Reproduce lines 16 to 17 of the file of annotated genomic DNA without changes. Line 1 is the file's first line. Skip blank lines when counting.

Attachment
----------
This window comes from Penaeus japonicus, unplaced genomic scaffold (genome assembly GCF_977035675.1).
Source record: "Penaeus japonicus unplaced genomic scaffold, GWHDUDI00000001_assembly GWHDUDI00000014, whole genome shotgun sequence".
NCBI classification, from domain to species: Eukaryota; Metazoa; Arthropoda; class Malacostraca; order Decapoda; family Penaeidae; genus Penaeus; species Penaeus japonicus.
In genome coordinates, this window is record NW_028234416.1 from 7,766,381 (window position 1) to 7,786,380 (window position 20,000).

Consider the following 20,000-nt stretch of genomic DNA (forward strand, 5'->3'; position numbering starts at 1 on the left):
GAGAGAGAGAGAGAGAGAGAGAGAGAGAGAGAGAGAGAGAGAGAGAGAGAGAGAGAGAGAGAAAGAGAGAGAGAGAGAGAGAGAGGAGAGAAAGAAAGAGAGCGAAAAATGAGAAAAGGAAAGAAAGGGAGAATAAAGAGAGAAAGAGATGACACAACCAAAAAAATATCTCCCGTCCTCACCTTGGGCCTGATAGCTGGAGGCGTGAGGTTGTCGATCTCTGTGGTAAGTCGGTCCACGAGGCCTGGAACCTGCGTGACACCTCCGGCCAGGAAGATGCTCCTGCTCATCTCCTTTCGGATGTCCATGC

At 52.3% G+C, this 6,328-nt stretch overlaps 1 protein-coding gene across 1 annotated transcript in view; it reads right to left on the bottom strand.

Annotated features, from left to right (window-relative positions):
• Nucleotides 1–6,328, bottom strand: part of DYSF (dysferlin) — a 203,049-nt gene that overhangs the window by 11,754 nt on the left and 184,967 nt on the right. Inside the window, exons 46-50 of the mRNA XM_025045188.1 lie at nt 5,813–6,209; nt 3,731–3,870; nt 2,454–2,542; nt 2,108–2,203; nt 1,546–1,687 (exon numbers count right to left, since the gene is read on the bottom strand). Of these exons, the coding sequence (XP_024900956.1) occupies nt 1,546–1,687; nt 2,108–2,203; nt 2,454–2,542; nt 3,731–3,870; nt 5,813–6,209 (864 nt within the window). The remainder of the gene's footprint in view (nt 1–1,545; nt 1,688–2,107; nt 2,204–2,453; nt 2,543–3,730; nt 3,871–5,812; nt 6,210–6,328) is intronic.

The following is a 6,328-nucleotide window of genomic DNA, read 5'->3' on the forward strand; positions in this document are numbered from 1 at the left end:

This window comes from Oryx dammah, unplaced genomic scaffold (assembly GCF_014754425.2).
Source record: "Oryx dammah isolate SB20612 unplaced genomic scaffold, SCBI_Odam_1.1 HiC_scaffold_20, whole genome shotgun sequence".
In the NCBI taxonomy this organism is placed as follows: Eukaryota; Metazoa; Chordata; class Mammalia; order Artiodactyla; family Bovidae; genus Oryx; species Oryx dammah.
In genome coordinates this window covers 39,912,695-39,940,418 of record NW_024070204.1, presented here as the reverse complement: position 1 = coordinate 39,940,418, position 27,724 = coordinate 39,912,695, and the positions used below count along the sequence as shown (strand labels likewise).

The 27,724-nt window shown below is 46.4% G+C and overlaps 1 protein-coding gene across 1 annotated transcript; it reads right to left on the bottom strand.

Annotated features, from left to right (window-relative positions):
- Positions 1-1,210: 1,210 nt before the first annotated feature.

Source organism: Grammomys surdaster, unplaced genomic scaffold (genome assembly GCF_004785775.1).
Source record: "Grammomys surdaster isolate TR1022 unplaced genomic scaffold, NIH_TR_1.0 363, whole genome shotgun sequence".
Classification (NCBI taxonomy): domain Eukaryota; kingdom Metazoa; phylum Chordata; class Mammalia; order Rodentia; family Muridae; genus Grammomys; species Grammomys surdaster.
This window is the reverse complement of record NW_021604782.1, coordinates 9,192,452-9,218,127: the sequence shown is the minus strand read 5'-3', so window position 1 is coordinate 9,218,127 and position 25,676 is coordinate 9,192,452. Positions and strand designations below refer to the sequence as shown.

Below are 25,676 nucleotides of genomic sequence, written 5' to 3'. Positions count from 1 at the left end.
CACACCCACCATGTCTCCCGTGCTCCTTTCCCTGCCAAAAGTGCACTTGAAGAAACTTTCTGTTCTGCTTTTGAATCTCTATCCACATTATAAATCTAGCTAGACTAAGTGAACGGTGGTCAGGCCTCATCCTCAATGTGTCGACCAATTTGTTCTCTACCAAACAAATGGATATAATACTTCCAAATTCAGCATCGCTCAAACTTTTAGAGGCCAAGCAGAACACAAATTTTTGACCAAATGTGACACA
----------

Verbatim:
Annotated features, from left to right (window-relative positions):
- Positions 1-1,210: 1,210 nt before the first annotated feature.